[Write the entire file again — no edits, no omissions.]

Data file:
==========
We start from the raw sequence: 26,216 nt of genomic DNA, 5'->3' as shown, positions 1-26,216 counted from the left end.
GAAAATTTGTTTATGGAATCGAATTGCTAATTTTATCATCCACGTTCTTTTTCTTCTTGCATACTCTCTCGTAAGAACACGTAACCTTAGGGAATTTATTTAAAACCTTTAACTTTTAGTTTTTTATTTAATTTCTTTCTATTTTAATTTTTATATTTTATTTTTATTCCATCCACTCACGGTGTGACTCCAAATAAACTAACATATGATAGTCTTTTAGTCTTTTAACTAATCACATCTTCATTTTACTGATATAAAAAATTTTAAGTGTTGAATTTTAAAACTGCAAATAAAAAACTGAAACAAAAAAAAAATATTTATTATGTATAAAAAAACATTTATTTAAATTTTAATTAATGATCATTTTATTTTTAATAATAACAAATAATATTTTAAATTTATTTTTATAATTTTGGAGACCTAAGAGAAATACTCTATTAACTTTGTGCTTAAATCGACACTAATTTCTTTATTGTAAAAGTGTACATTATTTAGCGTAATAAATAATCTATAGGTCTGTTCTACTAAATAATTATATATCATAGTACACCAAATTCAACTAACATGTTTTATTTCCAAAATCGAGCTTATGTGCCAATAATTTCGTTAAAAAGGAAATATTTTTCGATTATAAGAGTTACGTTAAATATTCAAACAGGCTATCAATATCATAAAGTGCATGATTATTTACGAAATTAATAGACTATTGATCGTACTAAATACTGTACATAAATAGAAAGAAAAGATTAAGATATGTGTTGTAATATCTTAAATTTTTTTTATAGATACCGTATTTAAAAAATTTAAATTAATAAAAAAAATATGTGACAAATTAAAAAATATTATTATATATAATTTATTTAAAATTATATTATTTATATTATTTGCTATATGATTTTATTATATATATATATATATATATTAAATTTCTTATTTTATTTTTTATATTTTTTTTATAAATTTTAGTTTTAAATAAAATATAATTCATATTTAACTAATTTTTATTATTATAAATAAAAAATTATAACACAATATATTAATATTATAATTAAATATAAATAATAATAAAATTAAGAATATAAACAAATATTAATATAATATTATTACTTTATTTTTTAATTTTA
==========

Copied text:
We start from the raw sequence: 26,216 nt of genomic DNA, 5'->3' as shown, positions 1-26,216 counted from the left end.
GAAAATTTGTTTATGGAATCGAATTGCTAATTTTATCATCCACGTTCTTTTTCTTCTTGCATACTCTCTCGTAAGAACACGTAACCTTAGGGAATTTATTTAAAACCTTTAACTTTTAGTTTTTTATTTAATTTCTTTCTATTTTAATTTTTATATTTTATTTTTATTCCATCCACTCACGGTGTGACTCCAAATAAACTAACATATGATAGTCTTTTAGTCTTTTAACTAATCACATCTTCATTTTACTGATATAAAAAATTTTAAGTGTTGAATTTTAAAACTGCAAATAAAAAACTGAAACAAAAAAAAAATATTTATTATGTATAAAAAAACATTTATTTAAATTTTAATTAATGATCATTTTATTTTTAATAATAACAAATAATATTTTAAATTTATTTTTATAATTTTGGAGACCTAAGAGAAATACTCTATTAACTTTGTGCTTAAATCGACACTAATTTCTTTATTGTAAAAGTGTACATTATTTAGCGTAATAAATAATCTATAGGTCTGTTCTACTAAATAATTATATATCATAGTACACCAAATTCAACTAACATGTTTTATTTCCAAAATCGAGCTTATGTGCCAATAATTTCGTTAAAAAGGAAATATTTTTCGATTATAAGAGTTACGTTAAATATTCAAACAGGCTATCAATATCATAAAGTGCATGATTATTTACGAAATTAATAGACTATTGATCGTACTAAATACTGTACATAAATAGAAAGAAAAGATTAAGATATGTGTTGTAATATCTTAAATTTTTTTTATAGATACCGTATTTAAAAAATTTAAATTAATAAAAAAAATATGTGACAAATTAAAAAATATTATTATATATAATTTATTTAAAATTATATTATTTATATTATTTGCTATATGATTTTATTATATATATATATATATATATTAAATTTCTTATTTTATTTTTTATATTTTTTTTATAAATTTTAGTTTTAAATAAAATATAATTCATATTTAACTAATTTTTATTATTATAAATAAAAAATTATAACACAATATATTAATATTATAATTAAATATAAATAATAATAAAATTAAGAATATAAACAAATATTAATATAATATTATTACTTTATTTTTTAATTTTA